Actors and Boxes

Most people think computer programming is about making computers do something. And it is that, but that’s not the important part. The important part, the real challenge in writing software, is task management.

Suppose you want to build a new room on your house. That is your task — “Add a room”. But to actually accomplish it, you need to break that down into smaller tasks. Maybe things like “take some measurements”, “get some lumber”, “drive some nails”, “paint the walls”, and so on. Then each of those will get broken into smaller tasks, like “cut a 2×4 to 94 inches”, “Align 2×4 with mark on east wall”, “Drive nails into 2×4”, and so on.

And so it goes. You have a high level task that is the goal. You break that down into sub-tasks with smaller goals, and break those down further until you get to small, simple tasks that you can actually accomplish. This is the core of software development.

Objects as Black Boxes

There are a few different ways to approach this paradigm, but the two most common software development methods are “procedural” and “object oriented”. A procedural approach will take the sub-tasks, put them in order, and do them. For example:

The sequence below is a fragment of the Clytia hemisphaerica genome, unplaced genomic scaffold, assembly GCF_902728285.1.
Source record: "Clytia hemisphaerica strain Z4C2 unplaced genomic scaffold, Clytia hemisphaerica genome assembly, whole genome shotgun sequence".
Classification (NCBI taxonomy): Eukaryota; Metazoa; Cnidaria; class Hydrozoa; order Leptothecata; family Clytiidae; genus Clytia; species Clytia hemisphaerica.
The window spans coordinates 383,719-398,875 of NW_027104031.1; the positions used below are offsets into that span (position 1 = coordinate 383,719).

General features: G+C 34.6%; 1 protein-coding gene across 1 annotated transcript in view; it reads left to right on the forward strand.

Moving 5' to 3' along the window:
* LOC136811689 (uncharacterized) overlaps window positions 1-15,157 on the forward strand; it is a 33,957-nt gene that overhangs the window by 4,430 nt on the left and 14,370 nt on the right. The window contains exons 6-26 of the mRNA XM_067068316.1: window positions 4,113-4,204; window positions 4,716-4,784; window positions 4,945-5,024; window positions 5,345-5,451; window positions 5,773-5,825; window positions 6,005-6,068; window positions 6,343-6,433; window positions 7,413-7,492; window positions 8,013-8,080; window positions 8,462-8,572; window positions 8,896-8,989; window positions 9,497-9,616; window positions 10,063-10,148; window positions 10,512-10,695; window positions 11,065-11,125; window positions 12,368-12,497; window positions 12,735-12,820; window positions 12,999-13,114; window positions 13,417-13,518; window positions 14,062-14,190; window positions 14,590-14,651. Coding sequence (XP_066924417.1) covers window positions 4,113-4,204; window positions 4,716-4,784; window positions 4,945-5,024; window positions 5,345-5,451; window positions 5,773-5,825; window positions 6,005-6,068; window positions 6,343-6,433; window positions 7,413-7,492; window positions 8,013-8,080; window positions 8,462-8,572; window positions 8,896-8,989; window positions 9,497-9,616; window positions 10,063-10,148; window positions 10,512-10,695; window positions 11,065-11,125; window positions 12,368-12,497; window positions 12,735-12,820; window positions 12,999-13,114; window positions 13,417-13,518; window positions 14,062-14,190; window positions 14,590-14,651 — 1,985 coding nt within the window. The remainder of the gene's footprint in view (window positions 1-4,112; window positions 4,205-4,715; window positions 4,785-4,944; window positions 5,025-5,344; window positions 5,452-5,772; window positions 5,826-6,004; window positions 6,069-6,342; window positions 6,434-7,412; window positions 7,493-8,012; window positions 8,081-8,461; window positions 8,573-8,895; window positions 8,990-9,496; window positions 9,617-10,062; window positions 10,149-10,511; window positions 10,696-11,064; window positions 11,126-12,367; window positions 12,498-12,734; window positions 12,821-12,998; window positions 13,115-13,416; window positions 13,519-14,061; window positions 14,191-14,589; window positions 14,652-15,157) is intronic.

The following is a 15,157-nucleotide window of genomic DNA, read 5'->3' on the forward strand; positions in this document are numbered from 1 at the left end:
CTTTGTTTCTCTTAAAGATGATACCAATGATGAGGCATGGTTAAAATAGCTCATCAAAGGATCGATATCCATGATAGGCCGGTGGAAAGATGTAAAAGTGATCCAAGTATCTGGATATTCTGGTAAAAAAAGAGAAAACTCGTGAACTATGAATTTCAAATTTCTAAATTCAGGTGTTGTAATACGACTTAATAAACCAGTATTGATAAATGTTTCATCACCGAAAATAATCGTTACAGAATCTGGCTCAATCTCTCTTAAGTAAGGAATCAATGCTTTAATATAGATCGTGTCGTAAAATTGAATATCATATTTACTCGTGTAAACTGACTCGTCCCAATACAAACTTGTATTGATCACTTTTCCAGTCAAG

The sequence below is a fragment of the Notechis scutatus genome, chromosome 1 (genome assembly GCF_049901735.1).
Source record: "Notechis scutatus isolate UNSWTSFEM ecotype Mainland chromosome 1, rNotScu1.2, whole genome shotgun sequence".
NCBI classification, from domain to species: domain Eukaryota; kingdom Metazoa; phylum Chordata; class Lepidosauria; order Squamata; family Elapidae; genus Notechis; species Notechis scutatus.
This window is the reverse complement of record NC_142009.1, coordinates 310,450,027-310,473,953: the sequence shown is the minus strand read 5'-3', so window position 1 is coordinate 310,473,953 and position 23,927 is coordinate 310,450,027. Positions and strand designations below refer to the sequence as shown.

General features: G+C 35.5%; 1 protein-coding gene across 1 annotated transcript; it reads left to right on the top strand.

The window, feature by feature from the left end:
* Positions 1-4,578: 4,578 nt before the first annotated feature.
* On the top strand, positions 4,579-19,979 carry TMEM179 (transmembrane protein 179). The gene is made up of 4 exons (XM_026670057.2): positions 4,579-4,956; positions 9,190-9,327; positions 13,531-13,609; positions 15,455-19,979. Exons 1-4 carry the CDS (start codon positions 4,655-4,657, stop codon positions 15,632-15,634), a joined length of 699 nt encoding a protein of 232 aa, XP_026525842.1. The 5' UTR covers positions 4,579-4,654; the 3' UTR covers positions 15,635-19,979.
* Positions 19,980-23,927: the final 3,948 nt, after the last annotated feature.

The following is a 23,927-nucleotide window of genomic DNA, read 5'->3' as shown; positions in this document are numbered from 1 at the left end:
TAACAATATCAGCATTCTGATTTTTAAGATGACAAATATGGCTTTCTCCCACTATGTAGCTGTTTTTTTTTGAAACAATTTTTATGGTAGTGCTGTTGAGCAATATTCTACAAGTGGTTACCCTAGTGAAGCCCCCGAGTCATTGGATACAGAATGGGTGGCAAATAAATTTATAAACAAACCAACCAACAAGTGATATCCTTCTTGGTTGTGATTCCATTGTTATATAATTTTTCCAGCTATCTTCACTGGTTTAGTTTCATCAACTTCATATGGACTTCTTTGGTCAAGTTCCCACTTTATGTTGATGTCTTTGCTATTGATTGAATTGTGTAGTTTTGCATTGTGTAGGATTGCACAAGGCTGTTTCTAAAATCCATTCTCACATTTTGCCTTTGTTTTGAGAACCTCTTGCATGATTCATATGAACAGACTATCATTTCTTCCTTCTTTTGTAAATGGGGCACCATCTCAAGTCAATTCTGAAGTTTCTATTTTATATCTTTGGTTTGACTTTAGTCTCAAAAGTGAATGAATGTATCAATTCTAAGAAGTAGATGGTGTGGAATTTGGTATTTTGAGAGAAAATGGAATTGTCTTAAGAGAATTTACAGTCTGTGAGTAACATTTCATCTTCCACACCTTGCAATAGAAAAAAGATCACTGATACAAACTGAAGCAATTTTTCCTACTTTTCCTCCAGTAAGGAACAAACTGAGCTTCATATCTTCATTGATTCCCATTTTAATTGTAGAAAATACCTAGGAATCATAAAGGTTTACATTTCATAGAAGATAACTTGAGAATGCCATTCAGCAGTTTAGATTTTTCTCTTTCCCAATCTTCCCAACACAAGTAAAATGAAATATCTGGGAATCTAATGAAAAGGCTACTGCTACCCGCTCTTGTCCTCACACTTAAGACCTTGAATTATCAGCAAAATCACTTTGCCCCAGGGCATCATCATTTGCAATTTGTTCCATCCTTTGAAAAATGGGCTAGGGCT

Public Sub AddARoom()
    Dim width = MeasureWidth()  ' Dimensions are in inches
    Dim height = MeasureHeight()
    Dim length = MeasureLength()
    Dim num2x4s = (((width / 16) + 1) * 2) + (((length / 16) + 1) * 2)
    Dim haveLumber = BuyLumber(num2x4s)
    Dim haveNails = BuyNails(8 * num2x4s)
    If haveLumber And haveNails Then
        ' and so on ....
    End If
End Sub


public void AddARoom() {
    int width = measureWidth();
    int height = measureHeight();
    int length = measureLength();
    int num2x4s = (((width / 16) + 1) * 2) + (((length / 16) + 1) * 2);
    boolean haveLumber = buyLumber(num2x4s);
    boolean haveNails = buyNails(8 * num2x4s);
    if haveLumber && haveNails{
        // and so on

The procedural approach is “top down” — you start at the top of the program and work your way down to the bottom. It’s a laundry list of instructions that you check off one by one until you’ve finished the task.